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New York nursing homes would have to shell out an additional $325 million in order to meet a new minimum state staffing requirement set to be enforced starting Friday, according to a new analysis. 

Beyond that, it also would require providers to find and hire thousands of new employees, despite current vacancies that can’t be filled.

The independent analysis conducted by CliftonLarsonAllen was presented to New York officials earlier this week. The report was conducted at the request of the New York State Health Facilities Association and focused on the financial implications of the staffing mandate on nursing homes.

The law, signed last year by former Gov. Andrew Cuomo (D), requires facilities to provide a daily average of 3.5 hours of care per resident by a nurse or nursing assistant. At least 2.2 hours of care must be provided by a certified nursing assistant, and at least 1.1 hours of care must be given by a licensed nurse.

The requirements were set to go into effect in January but current Gov. Kathy Hochul (D) has issued several stays postponing the enforcement of the rule for 30 days each time. The last day of the current stay is today (March 31) and the rule would become effective Friday if no additional action is taken.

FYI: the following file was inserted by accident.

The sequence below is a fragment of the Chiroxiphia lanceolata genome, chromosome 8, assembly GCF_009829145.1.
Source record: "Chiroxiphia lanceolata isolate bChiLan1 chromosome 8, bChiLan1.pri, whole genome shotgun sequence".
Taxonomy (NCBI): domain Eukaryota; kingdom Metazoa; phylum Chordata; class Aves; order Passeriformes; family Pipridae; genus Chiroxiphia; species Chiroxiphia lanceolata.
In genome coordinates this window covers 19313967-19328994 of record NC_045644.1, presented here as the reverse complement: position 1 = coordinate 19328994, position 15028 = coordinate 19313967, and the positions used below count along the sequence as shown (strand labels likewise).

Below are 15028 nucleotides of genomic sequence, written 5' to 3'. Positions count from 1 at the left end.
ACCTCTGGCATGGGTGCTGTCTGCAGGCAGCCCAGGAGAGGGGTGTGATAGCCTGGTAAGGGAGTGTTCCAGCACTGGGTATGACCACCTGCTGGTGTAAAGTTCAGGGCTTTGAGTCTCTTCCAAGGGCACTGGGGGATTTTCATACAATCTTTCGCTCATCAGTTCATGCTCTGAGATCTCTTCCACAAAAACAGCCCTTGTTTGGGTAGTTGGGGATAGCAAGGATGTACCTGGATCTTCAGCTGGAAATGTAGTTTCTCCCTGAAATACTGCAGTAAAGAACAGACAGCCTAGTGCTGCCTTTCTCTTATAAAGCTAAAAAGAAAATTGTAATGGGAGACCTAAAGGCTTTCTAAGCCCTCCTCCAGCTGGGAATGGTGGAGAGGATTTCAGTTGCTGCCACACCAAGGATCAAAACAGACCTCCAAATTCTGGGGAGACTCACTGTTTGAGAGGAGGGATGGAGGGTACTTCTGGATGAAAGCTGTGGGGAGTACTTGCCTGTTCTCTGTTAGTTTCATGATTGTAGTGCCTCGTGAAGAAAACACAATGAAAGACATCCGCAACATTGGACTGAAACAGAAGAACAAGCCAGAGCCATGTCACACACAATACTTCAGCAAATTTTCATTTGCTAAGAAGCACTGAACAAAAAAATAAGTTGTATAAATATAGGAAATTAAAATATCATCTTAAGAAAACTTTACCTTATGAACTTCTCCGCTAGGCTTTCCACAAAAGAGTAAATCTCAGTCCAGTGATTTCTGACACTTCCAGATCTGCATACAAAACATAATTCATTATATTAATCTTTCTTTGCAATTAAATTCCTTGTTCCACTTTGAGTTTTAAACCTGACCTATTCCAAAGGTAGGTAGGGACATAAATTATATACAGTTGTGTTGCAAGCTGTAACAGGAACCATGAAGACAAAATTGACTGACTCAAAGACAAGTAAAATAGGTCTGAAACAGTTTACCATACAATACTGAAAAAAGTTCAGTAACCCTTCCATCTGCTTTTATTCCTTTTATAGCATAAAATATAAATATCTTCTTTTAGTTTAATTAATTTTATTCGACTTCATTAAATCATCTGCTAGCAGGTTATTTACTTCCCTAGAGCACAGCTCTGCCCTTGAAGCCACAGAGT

The CLA report found that 63% of New York facilities were below the 3.5 hours per resident day staffing requirement. It would also cost facilities a total of $324.5 million annually to meet the new standard. 

The report also found that an additional 5,610 additional workers are needed in order to meet the requirement. 

“For this law to be enforced on April 1, you would have to have these thousands upon thousands upon thousands of workers show up in nursing homes throughout New York and that is not happening,” Stephen Hanse, president and CEO of NYSHFA, told McKnight’s Long-Term Care News on Wednesday. 

Hanse added that providers’ major concern is that the state will begin to enforce the law come April. He also stressed the need for additional Medicaid funding and more targeted education campaigns that promote the “fulfilling careers that exist in long-term care.” 

“You can’t enforce a law that providers are not able to adhere to because of circumstances well out of their control, and those circumstances are the dramatic long-term care workforce shortage we’re experiencing. We need initiatives to recruit and retain workers into long-term care,” Hanse said. 

“We need to get past politics and get to sound policy that really results in proactive initiatives to recruit and retain workers into long-term care,” he added.